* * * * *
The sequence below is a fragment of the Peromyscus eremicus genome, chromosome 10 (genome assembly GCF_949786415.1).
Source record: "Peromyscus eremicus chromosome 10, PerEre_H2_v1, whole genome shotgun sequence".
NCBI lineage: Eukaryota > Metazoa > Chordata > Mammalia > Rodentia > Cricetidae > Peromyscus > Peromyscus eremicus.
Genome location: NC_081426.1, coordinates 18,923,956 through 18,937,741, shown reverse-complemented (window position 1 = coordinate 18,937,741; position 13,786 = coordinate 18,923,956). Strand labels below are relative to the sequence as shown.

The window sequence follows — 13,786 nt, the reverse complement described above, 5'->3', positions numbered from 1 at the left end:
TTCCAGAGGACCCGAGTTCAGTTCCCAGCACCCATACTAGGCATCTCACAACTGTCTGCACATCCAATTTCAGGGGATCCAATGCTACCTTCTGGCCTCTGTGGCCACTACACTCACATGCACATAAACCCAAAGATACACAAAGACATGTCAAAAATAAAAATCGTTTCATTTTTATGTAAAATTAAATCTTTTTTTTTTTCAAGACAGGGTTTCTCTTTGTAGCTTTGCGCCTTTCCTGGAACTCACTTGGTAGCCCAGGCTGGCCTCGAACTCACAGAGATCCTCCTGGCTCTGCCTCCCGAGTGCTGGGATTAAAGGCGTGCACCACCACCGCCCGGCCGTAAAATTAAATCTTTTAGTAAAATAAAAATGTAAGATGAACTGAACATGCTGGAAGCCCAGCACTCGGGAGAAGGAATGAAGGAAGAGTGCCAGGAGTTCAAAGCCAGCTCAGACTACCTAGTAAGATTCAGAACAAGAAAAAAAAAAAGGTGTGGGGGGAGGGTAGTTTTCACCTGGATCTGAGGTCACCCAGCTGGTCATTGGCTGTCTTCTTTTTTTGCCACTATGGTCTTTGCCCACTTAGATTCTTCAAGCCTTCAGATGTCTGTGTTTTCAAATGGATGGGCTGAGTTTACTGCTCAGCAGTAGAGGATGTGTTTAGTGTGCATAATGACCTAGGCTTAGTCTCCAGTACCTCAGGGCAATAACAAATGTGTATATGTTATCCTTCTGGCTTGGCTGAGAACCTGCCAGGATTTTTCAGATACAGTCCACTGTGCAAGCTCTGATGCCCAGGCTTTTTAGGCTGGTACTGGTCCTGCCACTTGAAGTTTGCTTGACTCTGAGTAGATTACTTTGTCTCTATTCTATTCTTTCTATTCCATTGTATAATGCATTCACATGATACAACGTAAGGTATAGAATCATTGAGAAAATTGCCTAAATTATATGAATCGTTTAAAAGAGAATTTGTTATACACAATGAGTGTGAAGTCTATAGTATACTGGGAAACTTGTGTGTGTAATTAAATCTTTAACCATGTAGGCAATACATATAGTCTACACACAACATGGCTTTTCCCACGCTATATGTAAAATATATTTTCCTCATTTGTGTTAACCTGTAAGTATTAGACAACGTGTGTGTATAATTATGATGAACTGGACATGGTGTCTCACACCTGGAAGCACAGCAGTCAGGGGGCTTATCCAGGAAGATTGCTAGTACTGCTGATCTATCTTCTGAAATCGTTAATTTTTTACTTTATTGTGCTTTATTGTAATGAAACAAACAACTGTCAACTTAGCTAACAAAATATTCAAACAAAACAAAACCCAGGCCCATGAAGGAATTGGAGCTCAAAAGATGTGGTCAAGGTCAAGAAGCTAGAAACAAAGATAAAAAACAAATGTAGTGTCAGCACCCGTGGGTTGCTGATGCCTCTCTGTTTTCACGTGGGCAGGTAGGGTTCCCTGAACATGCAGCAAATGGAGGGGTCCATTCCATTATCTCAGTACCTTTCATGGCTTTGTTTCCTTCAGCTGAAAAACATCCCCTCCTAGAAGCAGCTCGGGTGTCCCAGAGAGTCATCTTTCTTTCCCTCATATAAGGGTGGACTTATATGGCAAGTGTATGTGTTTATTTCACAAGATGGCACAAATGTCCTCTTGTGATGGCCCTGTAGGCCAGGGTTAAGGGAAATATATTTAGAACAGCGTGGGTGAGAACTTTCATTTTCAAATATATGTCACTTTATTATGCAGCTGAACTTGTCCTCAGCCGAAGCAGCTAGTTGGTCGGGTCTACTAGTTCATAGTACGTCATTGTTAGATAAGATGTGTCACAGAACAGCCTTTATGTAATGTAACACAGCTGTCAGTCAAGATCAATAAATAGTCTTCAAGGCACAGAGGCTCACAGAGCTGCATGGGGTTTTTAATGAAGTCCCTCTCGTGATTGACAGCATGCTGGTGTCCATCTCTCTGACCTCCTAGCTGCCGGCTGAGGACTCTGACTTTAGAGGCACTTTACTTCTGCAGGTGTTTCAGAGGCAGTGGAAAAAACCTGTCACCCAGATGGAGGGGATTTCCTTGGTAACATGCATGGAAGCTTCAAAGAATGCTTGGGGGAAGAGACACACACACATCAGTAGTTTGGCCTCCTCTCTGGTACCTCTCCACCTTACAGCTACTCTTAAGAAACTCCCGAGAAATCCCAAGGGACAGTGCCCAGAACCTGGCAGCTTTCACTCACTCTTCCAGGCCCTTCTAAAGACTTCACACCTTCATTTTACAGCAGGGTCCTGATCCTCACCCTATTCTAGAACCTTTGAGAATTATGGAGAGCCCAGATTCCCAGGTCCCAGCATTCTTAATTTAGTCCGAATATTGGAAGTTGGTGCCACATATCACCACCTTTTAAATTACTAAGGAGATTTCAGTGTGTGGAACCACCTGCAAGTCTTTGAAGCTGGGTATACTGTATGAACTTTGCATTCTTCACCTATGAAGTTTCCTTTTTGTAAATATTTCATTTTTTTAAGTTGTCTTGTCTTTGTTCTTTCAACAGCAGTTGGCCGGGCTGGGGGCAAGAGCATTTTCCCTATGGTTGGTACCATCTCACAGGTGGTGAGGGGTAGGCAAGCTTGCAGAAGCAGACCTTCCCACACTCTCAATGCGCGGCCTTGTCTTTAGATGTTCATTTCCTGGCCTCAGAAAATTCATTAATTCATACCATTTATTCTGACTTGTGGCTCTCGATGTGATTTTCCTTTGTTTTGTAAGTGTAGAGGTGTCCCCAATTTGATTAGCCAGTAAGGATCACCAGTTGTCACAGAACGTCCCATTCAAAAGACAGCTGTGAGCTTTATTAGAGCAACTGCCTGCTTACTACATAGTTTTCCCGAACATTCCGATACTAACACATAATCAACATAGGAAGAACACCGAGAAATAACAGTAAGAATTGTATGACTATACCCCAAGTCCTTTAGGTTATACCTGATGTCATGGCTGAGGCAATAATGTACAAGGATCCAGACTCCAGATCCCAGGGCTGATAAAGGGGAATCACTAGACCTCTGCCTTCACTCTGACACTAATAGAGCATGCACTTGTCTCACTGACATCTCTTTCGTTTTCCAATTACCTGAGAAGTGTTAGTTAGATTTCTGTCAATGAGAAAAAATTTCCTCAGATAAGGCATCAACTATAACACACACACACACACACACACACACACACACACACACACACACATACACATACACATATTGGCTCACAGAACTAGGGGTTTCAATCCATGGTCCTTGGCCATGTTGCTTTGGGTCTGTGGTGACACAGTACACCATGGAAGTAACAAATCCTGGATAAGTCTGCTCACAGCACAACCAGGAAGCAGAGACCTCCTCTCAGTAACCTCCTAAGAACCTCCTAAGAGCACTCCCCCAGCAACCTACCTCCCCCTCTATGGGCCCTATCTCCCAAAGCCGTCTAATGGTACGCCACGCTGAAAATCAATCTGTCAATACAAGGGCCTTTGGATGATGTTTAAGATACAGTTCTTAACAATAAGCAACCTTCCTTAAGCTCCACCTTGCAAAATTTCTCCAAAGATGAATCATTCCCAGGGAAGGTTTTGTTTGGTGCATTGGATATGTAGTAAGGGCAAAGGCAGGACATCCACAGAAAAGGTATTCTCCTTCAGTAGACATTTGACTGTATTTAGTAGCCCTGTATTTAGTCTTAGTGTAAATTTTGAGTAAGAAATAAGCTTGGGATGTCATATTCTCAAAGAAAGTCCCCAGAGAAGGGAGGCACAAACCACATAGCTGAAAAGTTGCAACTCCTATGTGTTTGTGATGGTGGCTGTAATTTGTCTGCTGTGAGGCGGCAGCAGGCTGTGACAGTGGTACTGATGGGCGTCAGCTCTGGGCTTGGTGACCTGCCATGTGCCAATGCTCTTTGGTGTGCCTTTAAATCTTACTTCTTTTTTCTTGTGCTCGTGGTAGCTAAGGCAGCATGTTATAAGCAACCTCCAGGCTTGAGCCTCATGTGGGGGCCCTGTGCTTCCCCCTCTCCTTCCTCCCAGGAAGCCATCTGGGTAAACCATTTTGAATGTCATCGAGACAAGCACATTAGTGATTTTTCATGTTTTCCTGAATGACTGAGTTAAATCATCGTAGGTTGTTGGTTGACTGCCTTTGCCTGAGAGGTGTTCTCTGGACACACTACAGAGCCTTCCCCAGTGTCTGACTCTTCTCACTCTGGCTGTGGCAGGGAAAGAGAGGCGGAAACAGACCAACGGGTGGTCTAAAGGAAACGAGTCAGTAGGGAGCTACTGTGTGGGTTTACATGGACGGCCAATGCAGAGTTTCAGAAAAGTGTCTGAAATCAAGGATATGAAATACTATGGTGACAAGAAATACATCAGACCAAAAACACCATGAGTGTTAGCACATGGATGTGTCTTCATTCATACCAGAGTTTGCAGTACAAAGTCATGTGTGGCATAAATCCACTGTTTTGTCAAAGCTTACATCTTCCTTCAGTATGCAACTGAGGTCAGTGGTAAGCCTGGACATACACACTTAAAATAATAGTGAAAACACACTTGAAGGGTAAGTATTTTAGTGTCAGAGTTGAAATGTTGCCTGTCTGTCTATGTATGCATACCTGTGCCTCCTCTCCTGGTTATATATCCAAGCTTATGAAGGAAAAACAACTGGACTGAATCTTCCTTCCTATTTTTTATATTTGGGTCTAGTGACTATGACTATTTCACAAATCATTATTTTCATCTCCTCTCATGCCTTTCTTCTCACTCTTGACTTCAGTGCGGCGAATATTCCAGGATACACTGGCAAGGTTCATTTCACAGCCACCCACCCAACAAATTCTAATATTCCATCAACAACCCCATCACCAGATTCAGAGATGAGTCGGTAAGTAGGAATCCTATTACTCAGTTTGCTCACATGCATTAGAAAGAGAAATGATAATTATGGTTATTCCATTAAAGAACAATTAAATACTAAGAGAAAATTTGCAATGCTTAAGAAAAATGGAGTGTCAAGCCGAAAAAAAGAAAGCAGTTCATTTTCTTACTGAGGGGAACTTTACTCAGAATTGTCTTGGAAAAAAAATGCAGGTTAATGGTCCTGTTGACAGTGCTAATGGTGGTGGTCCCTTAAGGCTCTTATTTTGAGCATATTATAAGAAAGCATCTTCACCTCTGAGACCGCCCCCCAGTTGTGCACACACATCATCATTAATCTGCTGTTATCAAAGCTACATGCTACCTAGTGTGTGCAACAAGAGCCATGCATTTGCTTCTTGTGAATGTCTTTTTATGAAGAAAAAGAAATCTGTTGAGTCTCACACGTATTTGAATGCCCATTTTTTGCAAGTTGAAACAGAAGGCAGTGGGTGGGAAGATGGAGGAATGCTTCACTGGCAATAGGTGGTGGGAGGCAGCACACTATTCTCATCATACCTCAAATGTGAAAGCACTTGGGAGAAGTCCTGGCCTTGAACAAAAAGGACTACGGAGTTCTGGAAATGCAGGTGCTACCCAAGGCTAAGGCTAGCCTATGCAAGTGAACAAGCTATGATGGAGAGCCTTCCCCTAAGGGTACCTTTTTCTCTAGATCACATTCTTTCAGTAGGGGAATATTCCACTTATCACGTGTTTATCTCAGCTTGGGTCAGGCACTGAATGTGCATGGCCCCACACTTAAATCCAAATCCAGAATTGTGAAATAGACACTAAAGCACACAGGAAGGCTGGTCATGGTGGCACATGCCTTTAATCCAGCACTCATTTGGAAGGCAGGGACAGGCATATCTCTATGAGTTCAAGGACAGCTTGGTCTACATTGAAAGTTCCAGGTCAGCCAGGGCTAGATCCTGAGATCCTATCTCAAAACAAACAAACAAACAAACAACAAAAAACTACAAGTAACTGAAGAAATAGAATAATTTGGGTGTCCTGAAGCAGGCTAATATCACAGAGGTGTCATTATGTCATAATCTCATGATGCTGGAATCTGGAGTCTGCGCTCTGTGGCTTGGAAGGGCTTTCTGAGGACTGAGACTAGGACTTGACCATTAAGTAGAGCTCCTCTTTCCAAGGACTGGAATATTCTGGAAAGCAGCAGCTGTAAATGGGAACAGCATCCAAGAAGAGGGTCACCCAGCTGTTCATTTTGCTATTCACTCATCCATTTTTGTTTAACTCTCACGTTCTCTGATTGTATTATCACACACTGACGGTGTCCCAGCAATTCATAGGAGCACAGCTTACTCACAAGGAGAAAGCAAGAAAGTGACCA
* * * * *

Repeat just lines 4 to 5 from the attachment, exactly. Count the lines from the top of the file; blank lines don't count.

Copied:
Genome location: NC_081426.1, coordinates 18,923,956 through 18,937,741, shown reverse-complemented (window position 1 = coordinate 18,937,741; position 13,786 = coordinate 18,923,956). Strand labels below are relative to the sequence as shown.

The window sequence follows — 13,786 nt, the reverse complement described above, 5'->3', positions numbered from 1 at the left end: